A Day in the Class: 'Cheesemaking' for All
March 07, 2023
Chef Rich Pepino demonstrates the size and shape of ciliegine
This series highlights interesting, unique, and innovative courses open to all undergraduates at Drexel University.
"Cheesemaking" (Food Science 580) is a special topics course that, as you might expect from its name, shows the ins and outs of cheesemaking. And, as you also might expect from a class about cheesemaking, it also features a lot of cheese-eating and cheese-talking.
During a day in the class during week three, DrexelNow stopped by to observe the students pulling and stretching mozzarella.
Five things to know about "Cheesemaking":
1. It's the First of its Kind
This is the program's first class taught by not one or two but three experts (all of whom are Drexel alumni) from the Department of Food and Hospitality Management in the College of Nursing and Health Professions:
- Rich Pepino, executive chef in hospitality management
- Rosemary Trout, DHSc, culinary arts and food science program director and assistant clinical professor
It's also the first cheesemaking class, but not the first class from the department that is available to all. The class is a mix of students from different majors and disciplines alongside students from the Department of Food and Hospitality Management.
(Take note, Drexel students! In the spring there's “Culinary Fundamentals,” “Global Cuisine Studio,” “Food Composition and Behavior,” “The Science of Food and Cooking,” “Food and the Senses,” “Food Writing” and “The Kitchen Garden,” which is also offered in the summer and was previously written about.)
Michael Tunick, PhD, presents on the different steps involved in the production of mozzarella shortly before the students would make the cheese on their own.
2. There Are Many Cheese Pairings
Usually, there's a lecture component that goes over what the students are going to do in class. That is covered by Tunick, who has written the book on the science of cheese — literally, that's the title — and spent four decades working at the U.S. Department of Agriculture (USDA) to develop and research dairy products.
There's also a "taste and talk" component, as Pepino calls it, and that's how the students get their hands on hands-on cheesemaking. He holds demonstrations for students, and also prepares samples of what they're making and what they could serve with the cheese.
Trout is on hand for additional contributions and to discuss other parts of the cheesemaking process, including the nutritional information and the senses students should pay attention to when creating and plating their product (What does it look like? How does it smell?). She also puts that same expertise of reviewing and explaining culinary creations into the Epicurious '4 Levels' video series (most recently for garlic bread).
3. A Recipe for Three Courses in One
Based on the strengths, experiences and expertise of the three instructors, this course is like three courses in one. There's the chemistry component behind converting milk to cheese. There's the culinary know-how needed to make, shape and finish a cheese — and, outside of the kitchen, plate the cheese and know what to serve with it. And then there's learning about the nutritional and functional aspects of dairy and cheese, along with sensory evaluation techniques.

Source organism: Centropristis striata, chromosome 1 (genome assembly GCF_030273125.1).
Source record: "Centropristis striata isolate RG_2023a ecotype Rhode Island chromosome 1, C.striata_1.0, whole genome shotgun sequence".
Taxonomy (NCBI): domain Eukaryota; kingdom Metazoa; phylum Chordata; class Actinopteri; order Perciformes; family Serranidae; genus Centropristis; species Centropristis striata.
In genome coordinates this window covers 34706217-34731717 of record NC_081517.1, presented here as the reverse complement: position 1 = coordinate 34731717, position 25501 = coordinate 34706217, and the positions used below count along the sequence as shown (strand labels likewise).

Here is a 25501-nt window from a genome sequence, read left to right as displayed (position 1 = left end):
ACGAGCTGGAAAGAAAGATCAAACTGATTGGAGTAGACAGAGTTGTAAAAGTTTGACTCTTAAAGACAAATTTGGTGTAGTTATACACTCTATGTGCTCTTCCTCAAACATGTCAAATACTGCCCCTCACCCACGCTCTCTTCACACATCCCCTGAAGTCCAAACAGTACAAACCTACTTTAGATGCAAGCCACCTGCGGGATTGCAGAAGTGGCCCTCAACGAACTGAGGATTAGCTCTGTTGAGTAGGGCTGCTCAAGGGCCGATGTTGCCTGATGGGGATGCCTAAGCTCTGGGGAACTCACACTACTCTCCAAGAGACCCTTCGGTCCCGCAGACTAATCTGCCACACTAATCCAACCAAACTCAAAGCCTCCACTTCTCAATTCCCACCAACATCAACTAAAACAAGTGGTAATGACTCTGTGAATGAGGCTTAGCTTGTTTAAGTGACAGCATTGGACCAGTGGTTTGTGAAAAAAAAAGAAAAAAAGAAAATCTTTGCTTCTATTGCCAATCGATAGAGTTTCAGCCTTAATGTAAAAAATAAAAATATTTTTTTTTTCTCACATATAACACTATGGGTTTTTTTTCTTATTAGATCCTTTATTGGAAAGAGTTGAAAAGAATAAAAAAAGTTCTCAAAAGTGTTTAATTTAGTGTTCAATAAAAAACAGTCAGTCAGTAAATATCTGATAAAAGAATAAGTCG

Cheesemaking is a specialized skill, but knowing and eating cheese is universal and approachable (and fun!). Students who aren't planning to go into the culinary or food industry like some of their classmates can still gain the ability to make cheese at home and broaden their culinary and food chemistry knowledge.
Kylie Mika watches as Alan Stelmukh shapes the mozzarella into a smaller ball.
4. Yes, Students Really Make All of the Cheeses
The class covers five different types of cheeses:
All of these cheeses range in manufacturing process, style, texture, taste and use.
Students made the cheddar in week one and waxed it the week after. For the mozzarella, the students melted, pulled, folded, stretched and molded the cheese during week three (after watching a mozzarella pulling demonstration from Pepino).
Music industry majors Kylie Mika (favorite cheeses: brie and mascarpone) and Alan Stelmukh (favorite cheese: Gruyere) signed up for the class because they'd been wanting to take a food course — and once they got in, to the envy of their friends, they expanded their cheese appreciation and awareness. The class size was even increased from 16 to 19 students to accommodate sign-ups.
A sample of what the students could taste during the mozzarella-making class, from left to right: store-bought mozzarellas, the waxed cheddar from the last class, a rolled mozzarella with pesto and prosciutto, and the mozzarella that the students would heat, stretch and shape.
5. Obviously, There's a Tasting Element
Day one of the class started with a huge cheese board with spreads, breads and other accompaniments. From there, the students get to eat and even take home what they make, and they also try different versions of the cheese that are commercially available. During the mozzarella class, Pepino shared plates of mozzarellas (and burrata) from different brands, price points and styles. He also showed students how to roll the cheese with different spreads (a mozzarella rolled with pesto and prosciutto, and one with Calabrian chili and soppressata).